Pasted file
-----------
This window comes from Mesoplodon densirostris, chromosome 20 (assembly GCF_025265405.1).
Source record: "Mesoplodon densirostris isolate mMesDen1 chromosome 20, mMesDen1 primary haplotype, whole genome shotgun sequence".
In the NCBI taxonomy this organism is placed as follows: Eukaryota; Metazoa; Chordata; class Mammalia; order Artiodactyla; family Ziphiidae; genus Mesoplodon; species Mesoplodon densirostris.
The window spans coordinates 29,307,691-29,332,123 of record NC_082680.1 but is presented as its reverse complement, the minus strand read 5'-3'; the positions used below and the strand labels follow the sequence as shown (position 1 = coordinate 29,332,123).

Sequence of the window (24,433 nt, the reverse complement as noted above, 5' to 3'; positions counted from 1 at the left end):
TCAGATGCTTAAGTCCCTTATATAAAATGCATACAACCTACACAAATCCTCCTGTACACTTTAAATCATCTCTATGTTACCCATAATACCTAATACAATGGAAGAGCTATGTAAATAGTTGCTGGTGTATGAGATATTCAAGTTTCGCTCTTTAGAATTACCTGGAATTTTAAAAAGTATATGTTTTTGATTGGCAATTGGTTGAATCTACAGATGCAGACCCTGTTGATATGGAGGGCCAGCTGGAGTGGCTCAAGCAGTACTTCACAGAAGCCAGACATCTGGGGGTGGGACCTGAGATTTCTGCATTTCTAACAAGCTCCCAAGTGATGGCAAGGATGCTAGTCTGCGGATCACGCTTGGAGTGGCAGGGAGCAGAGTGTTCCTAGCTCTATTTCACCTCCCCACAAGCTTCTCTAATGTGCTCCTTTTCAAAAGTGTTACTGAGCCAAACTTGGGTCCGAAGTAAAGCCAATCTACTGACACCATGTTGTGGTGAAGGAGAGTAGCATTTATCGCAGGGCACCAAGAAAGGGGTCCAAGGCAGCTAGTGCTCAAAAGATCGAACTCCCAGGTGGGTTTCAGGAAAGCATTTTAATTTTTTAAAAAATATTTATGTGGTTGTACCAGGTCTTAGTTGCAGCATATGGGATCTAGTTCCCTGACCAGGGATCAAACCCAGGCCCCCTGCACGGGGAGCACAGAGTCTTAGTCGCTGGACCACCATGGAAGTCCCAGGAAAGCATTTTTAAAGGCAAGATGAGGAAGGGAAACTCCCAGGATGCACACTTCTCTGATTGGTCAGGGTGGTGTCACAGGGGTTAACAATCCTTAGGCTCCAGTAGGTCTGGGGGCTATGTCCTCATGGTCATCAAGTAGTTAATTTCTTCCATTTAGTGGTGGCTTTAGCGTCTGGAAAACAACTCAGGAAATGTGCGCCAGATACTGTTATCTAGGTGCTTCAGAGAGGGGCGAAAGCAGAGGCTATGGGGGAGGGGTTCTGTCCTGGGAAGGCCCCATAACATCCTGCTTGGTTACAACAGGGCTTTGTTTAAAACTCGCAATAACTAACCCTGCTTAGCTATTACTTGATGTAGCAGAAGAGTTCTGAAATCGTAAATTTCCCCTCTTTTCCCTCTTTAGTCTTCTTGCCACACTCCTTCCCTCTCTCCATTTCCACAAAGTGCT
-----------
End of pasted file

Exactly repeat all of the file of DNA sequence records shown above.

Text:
This window comes from Mesoplodon densirostris, chromosome 20 (assembly GCF_025265405.1).
Source record: "Mesoplodon densirostris isolate mMesDen1 chromosome 20, mMesDen1 primary haplotype, whole genome shotgun sequence".
In the NCBI taxonomy this organism is placed as follows: Eukaryota; Metazoa; Chordata; class Mammalia; order Artiodactyla; family Ziphiidae; genus Mesoplodon; species Mesoplodon densirostris.
The window spans coordinates 29,307,691-29,332,123 of record NC_082680.1 but is presented as its reverse complement, the minus strand read 5'-3'; the positions used below and the strand labels follow the sequence as shown (position 1 = coordinate 29,332,123).

Sequence of the window (24,433 nt, the reverse complement as noted above, 5' to 3'; positions counted from 1 at the left end):
TCAGATGCTTAAGTCCCTTATATAAAATGCATACAACCTACACAAATCCTCCTGTACACTTTAAATCATCTCTATGTTACCCATAATACCTAATACAATGGAAGAGCTATGTAAATAGTTGCTGGTGTATGAGATATTCAAGTTTCGCTCTTTAGAATTACCTGGAATTTTAAAAAGTATATGTTTTTGATTGGCAATTGGTTGAATCTACAGATGCAGACCCTGTTGATATGGAGGGCCAGCTGGAGTGGCTCAAGCAGTACTTCACAGAAGCCAGACATCTGGGGGTGGGACCTGAGATTTCTGCATTTCTAACAAGCTCCCAAGTGATGGCAAGGATGCTAGTCTGCGGATCACGCTTGGAGTGGCAGGGAGCAGAGTGTTCCTAGCTCTATTTCACCTCCCCACAAGCTTCTCTAATGTGCTCCTTTTCAAAAGTGTTACTGAGCCAAACTTGGGTCCGAAGTAAAGCCAATCTACTGACACCATGTTGTGGTGAAGGAGAGTAGCATTTATCGCAGGGCACCAAGAAAGGGGTCCAAGGCAGCTAGTGCTCAAAAGATCGAACTCCCAGGTGGGTTTCAGGAAAGCATTTTAATTTTTTAAAAAATATTTATGTGGTTGTACCAGGTCTTAGTTGCAGCATATGGGATCTAGTTCCCTGACCAGGGATCAAACCCAGGCCCCCTGCACGGGGAGCACAGAGTCTTAGTCGCTGGACCACCATGGAAGTCCCAGGAAAGCATTTTTAAAGGCAAGATGAGGAAGGGAAACTCCCAGGATGCACACTTCTCTGATTGGTCAGGGTGGTGTCACAGGGGTTAACAATCCTTAGGCTCCAGTAGGTCTGGGGGCTATGTCCTCATGGTCATCAAGTAGTTAATTTCTTCCATTTAGTGGTGGCTTTAGCGTCTGGAAAACAACTCAGGAAATGTGCGCCAGATACTGTTATCTAGGTGCTTCAGAGAGGGGCGAAAGCAGAGGCTATGGGGGAGGGGTTCTGTCCTGGGAAGGCCCCATAACATCCTGCTTGGTTACAACAGGGCTTTGTTTAAAACTCGCAATAACTAACCCTGCTTAGCTATTACTTGATGTAGCAGAAGAGTTCTGAAATCGTAAATTTCCCCTCTTTTCCCTCTTTAGTCTTCTTGCCACACTCCTTCCCTCTCTCCATTTCCACAAAGTGCT